Pitino's point guard search has ended

Rick Pitino has tried very hard to find a true point guard since arriving at Louisville four years ago. He had two McDonald's All-American point guards – Carlos Hurt and Sebastian Telfair – signed and sealed, but neither panned out.

Now, with the arrival of Andre McGee, a 5-foot-11, 185-pounder from California, you can effectively consider the search over.

"Andre is really good," Pitino said. "When you think back, we've always had to break pressure with our forwards, never our point guard. Now we'll break pressure with our point guard. We really think in the open court he's un-guardable."

Pitino said that if the season started today, McGee would join senior Taquan Dean and junior Brandon Jenkins in the starting lineup to form a quick and dangerous three guard attack similar to the one Bruce Webber employed last season at Illinois.

"I think it presents a lot of the same problems like the Illinois team last year," McGee said of the possibility of a three guard lineup. "It's hard to guard three guards because we're all able to shoot, penetrate and create for others."

Dean, who knows all about the difficulties of defending against a three guard attack after facing Illinois in the Final Four, agreed with McGee.

"A three guard rotation where anybody can run the point is hard to guard," said Dean. "With the addition of Andre, who is a true point guard, he makes everybody's job a lot easier."

And while Dean believes McGee will help make life easier on the perimeter for both himself and Jenkins, McGee says the reverse is true for himself with Dean at his side in the Cardinals backcourt.

"He's liable to get hot at any second," McGee said of Dean. "He's so smart off the ball – he knows how to use picks and get open. I'm starting to learn where he likes the ball. Playing with him as a point guard is lovely. All you've got to do is give him the ball and that's an automatic assist."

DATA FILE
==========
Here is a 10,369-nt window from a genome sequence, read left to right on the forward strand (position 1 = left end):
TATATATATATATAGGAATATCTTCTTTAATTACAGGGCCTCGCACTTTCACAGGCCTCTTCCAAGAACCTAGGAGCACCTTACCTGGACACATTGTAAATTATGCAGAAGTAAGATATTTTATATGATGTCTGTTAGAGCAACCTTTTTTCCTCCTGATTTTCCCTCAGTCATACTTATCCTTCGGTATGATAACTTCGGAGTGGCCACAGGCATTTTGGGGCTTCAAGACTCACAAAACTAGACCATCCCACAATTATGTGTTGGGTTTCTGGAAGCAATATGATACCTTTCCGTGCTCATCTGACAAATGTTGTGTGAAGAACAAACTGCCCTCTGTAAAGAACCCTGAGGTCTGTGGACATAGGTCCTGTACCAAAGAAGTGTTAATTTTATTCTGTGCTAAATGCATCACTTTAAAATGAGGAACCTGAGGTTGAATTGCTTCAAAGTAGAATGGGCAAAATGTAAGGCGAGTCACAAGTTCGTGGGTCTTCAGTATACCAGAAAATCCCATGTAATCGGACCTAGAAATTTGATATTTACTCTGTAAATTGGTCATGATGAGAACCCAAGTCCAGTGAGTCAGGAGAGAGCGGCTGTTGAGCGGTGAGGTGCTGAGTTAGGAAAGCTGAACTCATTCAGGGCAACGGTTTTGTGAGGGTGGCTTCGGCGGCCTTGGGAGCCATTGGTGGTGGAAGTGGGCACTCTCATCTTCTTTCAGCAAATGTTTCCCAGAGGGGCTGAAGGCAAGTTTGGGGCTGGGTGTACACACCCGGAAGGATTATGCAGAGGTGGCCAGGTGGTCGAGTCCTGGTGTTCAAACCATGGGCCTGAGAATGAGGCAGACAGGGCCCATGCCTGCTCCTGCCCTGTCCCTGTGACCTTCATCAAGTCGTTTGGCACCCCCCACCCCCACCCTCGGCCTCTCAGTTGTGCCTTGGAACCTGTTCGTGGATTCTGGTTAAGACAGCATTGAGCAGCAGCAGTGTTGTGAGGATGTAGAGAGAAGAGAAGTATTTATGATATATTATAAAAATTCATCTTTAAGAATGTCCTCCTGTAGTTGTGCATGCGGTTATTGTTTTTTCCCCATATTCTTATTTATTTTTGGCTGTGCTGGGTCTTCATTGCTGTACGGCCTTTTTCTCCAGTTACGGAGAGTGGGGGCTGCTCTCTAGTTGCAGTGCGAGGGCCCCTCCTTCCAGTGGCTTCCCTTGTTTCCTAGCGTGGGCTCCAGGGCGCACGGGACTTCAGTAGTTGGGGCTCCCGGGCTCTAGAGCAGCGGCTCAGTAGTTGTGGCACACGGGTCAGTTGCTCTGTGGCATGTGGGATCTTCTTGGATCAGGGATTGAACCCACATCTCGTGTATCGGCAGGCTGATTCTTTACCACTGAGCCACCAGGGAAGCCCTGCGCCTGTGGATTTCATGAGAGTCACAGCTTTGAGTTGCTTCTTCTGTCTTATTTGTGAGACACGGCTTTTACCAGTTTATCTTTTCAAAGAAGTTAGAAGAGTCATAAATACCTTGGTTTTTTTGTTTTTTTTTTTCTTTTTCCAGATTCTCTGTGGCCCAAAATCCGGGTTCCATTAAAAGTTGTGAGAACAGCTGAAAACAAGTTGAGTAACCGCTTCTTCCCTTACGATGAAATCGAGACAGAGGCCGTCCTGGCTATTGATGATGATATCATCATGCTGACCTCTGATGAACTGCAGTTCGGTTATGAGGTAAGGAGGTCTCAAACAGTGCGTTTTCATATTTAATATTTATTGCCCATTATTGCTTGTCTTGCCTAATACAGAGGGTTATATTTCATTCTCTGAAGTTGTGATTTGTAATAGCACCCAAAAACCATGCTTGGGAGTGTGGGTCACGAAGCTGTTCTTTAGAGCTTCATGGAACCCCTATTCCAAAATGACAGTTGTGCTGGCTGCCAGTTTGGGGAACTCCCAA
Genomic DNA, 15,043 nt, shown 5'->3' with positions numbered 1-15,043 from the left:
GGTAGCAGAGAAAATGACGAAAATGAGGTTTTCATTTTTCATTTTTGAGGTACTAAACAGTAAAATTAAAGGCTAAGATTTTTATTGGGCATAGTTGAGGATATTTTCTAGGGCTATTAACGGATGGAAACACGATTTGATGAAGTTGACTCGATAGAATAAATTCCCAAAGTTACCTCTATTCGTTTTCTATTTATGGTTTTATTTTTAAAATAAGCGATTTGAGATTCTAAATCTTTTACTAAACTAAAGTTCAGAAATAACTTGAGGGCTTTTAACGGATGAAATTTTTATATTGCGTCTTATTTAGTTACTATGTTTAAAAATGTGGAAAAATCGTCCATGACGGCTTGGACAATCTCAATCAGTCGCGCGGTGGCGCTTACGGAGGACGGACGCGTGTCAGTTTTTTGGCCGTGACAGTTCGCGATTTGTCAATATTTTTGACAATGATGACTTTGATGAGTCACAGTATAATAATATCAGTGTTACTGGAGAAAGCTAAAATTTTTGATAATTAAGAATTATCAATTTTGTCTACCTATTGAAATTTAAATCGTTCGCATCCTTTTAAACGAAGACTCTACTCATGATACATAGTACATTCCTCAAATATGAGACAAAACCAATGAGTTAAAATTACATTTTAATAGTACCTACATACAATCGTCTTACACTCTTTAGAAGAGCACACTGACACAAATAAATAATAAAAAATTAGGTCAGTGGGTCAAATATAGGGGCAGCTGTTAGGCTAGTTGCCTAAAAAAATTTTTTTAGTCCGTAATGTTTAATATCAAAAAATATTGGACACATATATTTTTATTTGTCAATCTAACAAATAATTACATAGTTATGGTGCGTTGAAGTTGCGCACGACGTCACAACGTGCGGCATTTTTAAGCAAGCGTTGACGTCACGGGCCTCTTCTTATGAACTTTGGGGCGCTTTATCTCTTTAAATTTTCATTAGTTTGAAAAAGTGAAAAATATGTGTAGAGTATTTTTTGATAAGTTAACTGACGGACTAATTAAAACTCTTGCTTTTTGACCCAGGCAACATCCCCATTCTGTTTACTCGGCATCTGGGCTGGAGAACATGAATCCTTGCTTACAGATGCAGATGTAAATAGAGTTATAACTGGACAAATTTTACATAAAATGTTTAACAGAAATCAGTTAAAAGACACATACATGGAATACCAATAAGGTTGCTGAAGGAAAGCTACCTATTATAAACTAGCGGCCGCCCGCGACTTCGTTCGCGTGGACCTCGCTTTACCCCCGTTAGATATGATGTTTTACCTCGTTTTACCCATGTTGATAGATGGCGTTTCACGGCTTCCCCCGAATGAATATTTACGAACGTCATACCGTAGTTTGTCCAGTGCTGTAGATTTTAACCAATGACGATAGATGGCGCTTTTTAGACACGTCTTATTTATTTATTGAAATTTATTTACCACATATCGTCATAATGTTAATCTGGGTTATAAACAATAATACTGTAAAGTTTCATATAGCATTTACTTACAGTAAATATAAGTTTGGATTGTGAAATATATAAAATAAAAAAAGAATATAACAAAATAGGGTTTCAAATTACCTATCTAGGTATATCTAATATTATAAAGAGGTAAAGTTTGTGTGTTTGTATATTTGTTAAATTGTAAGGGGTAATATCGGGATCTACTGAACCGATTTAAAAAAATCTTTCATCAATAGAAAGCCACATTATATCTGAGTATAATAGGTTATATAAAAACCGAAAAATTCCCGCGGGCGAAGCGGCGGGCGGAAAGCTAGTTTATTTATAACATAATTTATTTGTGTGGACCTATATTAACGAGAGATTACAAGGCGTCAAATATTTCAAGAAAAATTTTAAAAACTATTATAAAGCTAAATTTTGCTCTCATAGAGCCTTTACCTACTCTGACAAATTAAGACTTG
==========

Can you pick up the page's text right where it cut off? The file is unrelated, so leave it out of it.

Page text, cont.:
McGee has lost nearly 20 pounds since
arriving in Louisville this summer.

Not many freshmen have earned starting positions under Pitino at Louisville – Dean, Francisco Garcia and Juan Palacios are the rare exceptions – but if McGee can pull off the feat, it will likely be because of his defense. Dean, noted as an excellent, hard-nosed defender, says McGee is the best defender of all the newcomers.

"You can't lose him," Dean said. "He's just right there every time."

Jenkins had similar praise for McGee, especially on offense.

"He stands out from all the freshmen," Jenkins said. "I think he's ready to step in and play the point guard on the offensive end right now. He's not ready on the defensive end yet, but he's pretty talented."

Since arriving in Louisville four months ago, McGee has worked hard to transform his body and get himself in condition to play major minutes this season. There's little question that hard work has paid huge dividends, including the 16-17 pounds he's dropped since the summer.

"I feel a lot quicker and my endurance is better," McGee said.

McGee said it would also be a great feeling to begin the season in the starting lineup. "That would be awesome. Having that happen would be a dream come true, you know, starting in your first college game."

McGee also said he's adjusting well to college life and the demands of Pitino's system.

"He (Pitino) makes it understood that everything he says may not be nice, but it's what you need to hear," McGee said. "He's not going to lie to you, that's the main thing. It's all constructive criticism."

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